Ahead of a huge few months in WWE, the announcement of another UK TV deal means wrestling is once again body slamming its was back on to free to air TV. As WWE prepares to welcome a new generation of fans to their Universe, Rushonrock’s King Of The Ring, Andy Spoors answers five questions newcomers may find themselves asking…
So, what’s the big deal?
After years of a WWE monopoly, Sky Sports relinquished the rights to BT Sport in January. The move raised a few eyebrows, as it not only signalled the end of a 30 -year relationship between Sky and WWE, but also showed a new strategy by BT in their quest to rival the satellite giants.
It still meant very little to the vast majority of homes in the UK. If anything, on subscriber numbers alone, it could be viewed as something of a backwards step to move from Sky. After agreeing new television deals in the US for record sums, BT may have had deeper pockets to expand their content and subscriber list on this occasion, or they may have caught WWE when they were feeling flush.
Offering live and highlight broadcasts of Raw and Smackdown, as well as NXT and NXT UK, the new home of WWE has thrown the doors open far wider than its predecessor. It was, however, the announcement this past Tuesday that could launch WWE’s popularity in the UK to record numbers.
Channel 5 will now also show highlight programmes of the company’s flagship shows, Raw and Smackdown. Beginning February 2, a one-hour version of Raw will air on Sundays at 10:30 and Smackdown on Saturday at 10:30. NXT UK will also air on the Paramount Network Channel (Freeview Channel 57) each Wednesday from 12am.
Not since their tumultuous relationship with Channel 4 in the late 90s/early 2000s, has WWE been available to all TV owners in the UK. This was arguably when the company enjoyed the highest levels of popularity on our fair shores, so the return to free to air is a huge opportunity to reach a whole new audience.
But it’s all fake – right?
Let’s get this one out the way straight away shall we? Pre-determined would be a more accurate way of putting it. A common misconception is that wrestling fans are somehow living in denial that what they see is real. Let us assure you, this is not the case. Is Game Of Thrones or Star Wars real? No, but a lot of people still enjoy the hell out of it.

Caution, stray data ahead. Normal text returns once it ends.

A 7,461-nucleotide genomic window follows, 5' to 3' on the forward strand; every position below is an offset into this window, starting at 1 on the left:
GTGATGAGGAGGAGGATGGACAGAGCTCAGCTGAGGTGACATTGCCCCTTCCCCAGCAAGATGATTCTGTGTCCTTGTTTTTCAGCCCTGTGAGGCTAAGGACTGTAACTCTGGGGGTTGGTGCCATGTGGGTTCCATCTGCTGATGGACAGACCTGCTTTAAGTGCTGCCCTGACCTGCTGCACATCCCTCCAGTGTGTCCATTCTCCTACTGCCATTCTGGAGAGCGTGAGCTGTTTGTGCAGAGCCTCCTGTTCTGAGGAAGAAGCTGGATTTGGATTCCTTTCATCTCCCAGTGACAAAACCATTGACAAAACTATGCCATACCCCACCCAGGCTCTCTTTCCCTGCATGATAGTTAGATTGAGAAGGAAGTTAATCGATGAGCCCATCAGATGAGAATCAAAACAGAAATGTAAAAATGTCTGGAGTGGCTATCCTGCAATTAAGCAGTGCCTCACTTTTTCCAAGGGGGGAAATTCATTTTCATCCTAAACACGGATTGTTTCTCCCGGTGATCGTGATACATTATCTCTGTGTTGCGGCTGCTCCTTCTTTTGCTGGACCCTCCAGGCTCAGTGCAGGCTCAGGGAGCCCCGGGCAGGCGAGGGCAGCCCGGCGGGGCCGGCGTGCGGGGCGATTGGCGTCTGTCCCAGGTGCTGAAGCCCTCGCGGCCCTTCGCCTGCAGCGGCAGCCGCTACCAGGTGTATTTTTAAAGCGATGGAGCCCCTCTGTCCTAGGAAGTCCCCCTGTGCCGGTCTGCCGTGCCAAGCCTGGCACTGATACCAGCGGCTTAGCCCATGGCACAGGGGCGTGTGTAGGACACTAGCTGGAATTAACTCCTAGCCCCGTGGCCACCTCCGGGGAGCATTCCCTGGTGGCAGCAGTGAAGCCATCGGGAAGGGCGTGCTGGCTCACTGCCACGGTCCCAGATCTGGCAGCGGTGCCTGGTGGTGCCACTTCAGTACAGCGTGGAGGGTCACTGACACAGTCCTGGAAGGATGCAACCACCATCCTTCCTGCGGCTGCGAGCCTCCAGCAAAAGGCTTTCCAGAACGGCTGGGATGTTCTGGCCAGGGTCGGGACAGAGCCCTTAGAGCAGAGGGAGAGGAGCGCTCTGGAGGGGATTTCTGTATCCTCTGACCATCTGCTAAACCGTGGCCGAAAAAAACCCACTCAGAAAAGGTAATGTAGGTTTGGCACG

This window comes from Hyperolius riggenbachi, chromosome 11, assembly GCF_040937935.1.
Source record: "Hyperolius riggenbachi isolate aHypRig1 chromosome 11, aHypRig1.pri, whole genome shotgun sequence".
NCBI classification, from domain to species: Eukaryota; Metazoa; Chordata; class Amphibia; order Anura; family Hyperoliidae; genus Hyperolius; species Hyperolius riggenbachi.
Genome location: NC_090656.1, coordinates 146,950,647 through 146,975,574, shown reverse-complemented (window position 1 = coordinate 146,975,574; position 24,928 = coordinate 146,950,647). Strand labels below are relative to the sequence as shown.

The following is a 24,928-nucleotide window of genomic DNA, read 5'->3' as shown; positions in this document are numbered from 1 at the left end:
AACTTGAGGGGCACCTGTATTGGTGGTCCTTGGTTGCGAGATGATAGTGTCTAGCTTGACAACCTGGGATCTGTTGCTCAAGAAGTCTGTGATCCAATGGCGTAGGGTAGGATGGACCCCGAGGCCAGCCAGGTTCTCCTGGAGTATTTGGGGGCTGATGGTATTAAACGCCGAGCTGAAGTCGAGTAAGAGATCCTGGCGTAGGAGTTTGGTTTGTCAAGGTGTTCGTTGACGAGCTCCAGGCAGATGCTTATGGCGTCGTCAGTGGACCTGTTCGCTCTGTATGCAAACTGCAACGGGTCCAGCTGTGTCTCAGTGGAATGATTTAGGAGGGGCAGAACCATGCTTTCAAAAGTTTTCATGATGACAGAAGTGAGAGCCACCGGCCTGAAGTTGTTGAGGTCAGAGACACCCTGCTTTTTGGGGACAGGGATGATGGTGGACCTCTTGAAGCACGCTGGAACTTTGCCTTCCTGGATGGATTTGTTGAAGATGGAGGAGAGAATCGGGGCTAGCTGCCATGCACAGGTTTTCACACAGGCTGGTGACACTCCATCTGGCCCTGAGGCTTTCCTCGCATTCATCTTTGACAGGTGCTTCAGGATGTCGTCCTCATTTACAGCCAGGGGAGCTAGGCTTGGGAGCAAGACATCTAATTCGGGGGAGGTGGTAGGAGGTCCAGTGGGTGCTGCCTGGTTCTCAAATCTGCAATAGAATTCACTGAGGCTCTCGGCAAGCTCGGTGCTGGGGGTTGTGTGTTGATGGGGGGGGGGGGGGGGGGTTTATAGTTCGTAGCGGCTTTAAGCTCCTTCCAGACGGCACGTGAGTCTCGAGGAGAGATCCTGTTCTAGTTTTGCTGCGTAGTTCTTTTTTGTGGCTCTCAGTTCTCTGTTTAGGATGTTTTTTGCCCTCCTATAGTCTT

The risks the Superstars (WWE’s terminology for wrestlers) take as well as the resultant injuries are very much real. That man crashing to the ring mat or from a ladder is going to feel it. But after years of training and growing accustomed to taking bumps, muscle memory kicks in. The storylines in place, keep things entertaining and help the audience become invested in their favourites or boo the bad guys. It’s panto meets sports. Athleticism meets EastEnders. The following quote from current WWE Superstar, Seth Rollins, answers this question perfectly.
“Fake is like the worst word you could possibly use to describe anything, you know? What are you talking about? What is fake? It’s a television show, and a live performance. Nothing’s fake about it. We’re not telling you we’re out there fighting each other.
We’re going out there to entertain you. I consider myself an athlete. I train like an athlete, I eat like an athlete, I recover and get sore just like any other athlete. We’re not lying to anybody. People just don’t understand the art form of what we do.”
I haven’t watched it since the 90s. Is it still the same?
Yes and no. The 90s saw record viewing figures during what was labelled as the ‘Attitude Era’, that have never really returned since. WWE was at war with WCW and the rivalry seemed to spur on both sides to push the envelope. The wrestling industry was better for it. No one could rest on their laurels and WWE eventually emerged victorious for a number of reasons.